I am writing this letter to you with regards to the controversy surrounding the sighting of the crescent moon over Saudi Arabia on Friday 18 December 1998 and the subsequent commencement of the month of Ramadan in mosques throughout England. My question is: Can such a sighting be acceptable in the face of astronomical data which suggested that on Friday 18 December 1998 the crescent was invisible due to the Sun, earth and moon lying in one plane? The data also suggested that the earliest possible sighting was on Saturday 19 December 1998.
I have gone through the article of ISNA and with the utmost respect for their sentiment for Muslim unity, I am forced to say that the view expressed in the article (Eid al-Adha on next day of Arafat) is in total disagreement with the teachings of Quran and Sunnah, and with the Shari’ah position recognized throughout the centuries. This is an unprecedented view which has never been adopted by any of the Muslim jurists during the past 1400 years, and it has a number of intrinsic defects and anomalies, some of which are summarized here.
The article admits that the celebration of Eid al-Fitr should be tied to the sighting of the moon in each country and should not be linked with the celebration of Eid al-Fitr in Saudi Arabia. At the same time, however, the article calls for celebration of Eid al-Adha according to the Saudi Calendar regardless of the local dates, which means Eid al-Adha will be celebrated in North America on 8th or 9th of Zul-Hajjah. It is thus clear that the theory proposed in ISNA’s article is impractical.
The article has laid much emphasis on the concept of unity of the Muslim Ummah, which no one can deny. At the same time, however, one must appreciate that unity does not mean that the entire Muslim Ummah throughout the world should perform their acts of worship at one and the same time, because it is physically not possible. It is evident that when people in Saudi Arabia are performing their Fajr prayers, those in North America may still have not completed their Isha prayers of the previous day. Similarly, when Muslims in Los Angeles offer their Fajr prayers, those in India and Pakistan are offering their Maghrib or Isha prayer of the same day.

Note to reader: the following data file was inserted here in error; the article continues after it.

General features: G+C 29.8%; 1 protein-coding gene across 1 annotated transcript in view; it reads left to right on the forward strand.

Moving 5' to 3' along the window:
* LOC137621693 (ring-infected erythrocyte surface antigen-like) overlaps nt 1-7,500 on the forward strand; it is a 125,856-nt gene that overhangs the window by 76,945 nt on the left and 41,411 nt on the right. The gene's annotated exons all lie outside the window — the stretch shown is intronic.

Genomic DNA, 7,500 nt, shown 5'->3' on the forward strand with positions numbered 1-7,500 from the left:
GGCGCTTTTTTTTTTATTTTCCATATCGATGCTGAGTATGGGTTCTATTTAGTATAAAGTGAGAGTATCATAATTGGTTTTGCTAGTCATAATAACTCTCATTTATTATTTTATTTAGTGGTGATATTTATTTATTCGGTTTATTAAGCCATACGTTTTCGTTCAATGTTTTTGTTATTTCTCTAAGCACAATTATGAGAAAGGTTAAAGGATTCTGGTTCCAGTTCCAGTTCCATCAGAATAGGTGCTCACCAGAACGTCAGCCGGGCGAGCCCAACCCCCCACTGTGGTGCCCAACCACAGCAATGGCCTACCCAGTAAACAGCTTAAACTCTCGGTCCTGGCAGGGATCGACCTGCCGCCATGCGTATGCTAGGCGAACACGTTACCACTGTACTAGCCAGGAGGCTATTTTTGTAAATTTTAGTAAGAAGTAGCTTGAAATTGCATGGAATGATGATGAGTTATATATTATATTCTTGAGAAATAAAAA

If it is made obligatory on all the Muslims in the world to offer their acts of worship at one and the same time for the sake of unity, such unity can never materialize (because of the time differences). It is, therefore, obvious that offering one’s acts of worship at different times do not affect the concept of Muslim Unity.
What does the Muslim unity mean?
It means that all Muslims should treat each other with brotherly sympathy and affection and should not spread disorder and dissention among them. Nor should they invent new ideas foreign to the teachings of Quran and the Sunnah which may lead to division and conflict among Muslims.
It is also astonishing that the article views the celebration of Eid al-Adha on different days as being against the concept of Ummah while in the matter of celebration of Eid ai-Fitr, this concept is dispensed with. If the celebration of Eid al-Fitr on different days does not affect the concept of unity, how can it be said to harm unity in the case of Eid al-Adha.
It is true that Eid al-Adha falls immediately after the day of Arafat in Saudi Arabia, but it is not necessary that the Muslims in every country should follow the same dates in their respective areas. Hajj, no doubt, is tied with a particular place but the celebration of Eid al-Adha is not confined to that place alone. It is celebrated everywhere in the world and cannot be tied to the Saudi calendar.